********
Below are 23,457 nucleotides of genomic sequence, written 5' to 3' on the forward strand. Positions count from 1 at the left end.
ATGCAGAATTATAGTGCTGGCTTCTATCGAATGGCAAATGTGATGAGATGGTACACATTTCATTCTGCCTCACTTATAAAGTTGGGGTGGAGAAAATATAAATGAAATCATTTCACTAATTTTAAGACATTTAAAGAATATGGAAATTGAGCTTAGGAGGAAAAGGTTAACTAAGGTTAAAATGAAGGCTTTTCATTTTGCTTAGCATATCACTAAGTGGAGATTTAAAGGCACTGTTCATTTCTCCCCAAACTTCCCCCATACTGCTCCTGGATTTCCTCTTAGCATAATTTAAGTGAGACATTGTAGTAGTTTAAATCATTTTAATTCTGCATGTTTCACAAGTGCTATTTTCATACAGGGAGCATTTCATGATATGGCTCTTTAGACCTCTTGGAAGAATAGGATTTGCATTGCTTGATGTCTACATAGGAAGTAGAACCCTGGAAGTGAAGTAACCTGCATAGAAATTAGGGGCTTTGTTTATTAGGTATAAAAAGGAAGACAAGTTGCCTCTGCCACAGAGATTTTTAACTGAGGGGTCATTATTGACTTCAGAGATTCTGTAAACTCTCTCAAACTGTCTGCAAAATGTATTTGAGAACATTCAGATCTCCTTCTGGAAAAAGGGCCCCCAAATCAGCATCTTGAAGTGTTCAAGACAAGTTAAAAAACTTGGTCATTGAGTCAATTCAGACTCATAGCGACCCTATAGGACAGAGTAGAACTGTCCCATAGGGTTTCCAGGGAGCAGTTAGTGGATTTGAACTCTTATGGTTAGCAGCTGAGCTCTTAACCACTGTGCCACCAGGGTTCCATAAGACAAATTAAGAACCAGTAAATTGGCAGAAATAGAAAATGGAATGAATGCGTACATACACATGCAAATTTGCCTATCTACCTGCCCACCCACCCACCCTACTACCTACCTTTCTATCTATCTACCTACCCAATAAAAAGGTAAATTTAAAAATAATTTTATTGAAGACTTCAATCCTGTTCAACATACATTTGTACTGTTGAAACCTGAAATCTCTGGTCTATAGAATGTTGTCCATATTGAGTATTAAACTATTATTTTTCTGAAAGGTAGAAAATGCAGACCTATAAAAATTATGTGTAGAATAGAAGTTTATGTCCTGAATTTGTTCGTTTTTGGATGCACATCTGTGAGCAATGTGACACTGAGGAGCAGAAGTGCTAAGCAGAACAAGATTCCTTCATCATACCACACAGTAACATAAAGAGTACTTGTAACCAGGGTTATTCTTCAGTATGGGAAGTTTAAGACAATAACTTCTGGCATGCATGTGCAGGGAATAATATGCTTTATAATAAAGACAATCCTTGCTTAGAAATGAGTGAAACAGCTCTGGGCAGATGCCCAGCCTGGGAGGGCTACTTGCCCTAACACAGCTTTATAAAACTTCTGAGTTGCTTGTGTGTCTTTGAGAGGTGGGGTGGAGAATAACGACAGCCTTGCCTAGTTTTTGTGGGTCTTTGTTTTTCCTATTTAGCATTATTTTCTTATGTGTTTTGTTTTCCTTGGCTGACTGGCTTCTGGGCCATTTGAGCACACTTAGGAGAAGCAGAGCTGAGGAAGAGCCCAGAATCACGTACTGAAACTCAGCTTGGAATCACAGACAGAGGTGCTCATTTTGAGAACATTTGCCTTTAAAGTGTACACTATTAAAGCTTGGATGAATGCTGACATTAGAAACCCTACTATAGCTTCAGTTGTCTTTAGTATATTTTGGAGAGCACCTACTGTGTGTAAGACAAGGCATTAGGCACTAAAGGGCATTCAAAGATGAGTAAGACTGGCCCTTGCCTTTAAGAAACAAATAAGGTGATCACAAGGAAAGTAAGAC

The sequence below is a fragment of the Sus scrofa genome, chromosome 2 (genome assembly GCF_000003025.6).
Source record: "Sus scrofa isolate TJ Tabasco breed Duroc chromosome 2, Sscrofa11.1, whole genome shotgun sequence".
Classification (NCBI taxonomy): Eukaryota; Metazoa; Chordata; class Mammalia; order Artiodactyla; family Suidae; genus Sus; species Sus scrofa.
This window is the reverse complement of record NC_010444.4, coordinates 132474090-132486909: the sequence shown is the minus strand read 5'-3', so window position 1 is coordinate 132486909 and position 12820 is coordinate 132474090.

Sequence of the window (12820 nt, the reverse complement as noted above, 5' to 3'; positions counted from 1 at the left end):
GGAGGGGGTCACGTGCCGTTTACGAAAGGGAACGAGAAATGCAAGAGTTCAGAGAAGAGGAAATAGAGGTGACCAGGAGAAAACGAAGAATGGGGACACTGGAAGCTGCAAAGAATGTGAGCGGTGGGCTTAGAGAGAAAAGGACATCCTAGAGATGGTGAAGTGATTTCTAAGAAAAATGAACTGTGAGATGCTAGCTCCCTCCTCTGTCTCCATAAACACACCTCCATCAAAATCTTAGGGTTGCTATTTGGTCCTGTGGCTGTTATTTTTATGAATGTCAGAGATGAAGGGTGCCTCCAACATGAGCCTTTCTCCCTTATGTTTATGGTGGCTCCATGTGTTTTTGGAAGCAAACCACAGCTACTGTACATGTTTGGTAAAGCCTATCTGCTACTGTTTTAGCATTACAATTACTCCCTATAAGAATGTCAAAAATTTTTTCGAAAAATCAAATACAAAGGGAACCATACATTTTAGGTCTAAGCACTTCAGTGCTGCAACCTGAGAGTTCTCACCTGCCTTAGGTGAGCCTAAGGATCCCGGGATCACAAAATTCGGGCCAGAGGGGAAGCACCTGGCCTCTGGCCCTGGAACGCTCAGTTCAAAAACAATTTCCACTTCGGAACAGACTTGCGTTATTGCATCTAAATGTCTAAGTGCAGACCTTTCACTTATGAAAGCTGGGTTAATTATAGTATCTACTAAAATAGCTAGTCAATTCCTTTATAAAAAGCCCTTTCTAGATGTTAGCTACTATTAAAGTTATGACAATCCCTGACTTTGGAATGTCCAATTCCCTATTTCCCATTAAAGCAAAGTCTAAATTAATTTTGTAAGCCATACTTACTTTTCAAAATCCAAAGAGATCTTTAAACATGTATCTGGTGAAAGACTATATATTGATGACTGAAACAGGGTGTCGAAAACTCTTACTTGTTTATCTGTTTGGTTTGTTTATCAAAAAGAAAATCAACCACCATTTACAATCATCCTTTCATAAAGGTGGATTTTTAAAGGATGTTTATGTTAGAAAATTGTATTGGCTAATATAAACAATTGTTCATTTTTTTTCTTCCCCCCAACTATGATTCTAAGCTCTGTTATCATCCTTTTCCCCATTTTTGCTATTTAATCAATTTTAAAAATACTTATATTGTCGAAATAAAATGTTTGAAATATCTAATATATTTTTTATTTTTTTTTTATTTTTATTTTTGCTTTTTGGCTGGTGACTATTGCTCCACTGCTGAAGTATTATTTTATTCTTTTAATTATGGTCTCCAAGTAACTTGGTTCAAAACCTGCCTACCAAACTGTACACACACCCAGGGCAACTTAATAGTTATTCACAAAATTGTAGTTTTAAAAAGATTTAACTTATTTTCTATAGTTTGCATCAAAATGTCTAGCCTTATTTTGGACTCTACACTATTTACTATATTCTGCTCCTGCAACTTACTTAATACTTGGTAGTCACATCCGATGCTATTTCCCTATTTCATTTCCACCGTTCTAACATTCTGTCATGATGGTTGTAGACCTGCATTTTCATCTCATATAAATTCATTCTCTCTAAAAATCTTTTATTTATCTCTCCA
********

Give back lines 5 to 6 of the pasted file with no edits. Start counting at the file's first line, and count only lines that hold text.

Classification (NCBI taxonomy): Eukaryota; Metazoa; Chordata; class Mammalia; order Artiodactyla; family Suidae; genus Sus; species Sus scrofa.
This window is the reverse complement of record NC_010444.4, coordinates 132474090-132486909: the sequence shown is the minus strand read 5'-3', so window position 1 is coordinate 132486909 and position 12820 is coordinate 132474090.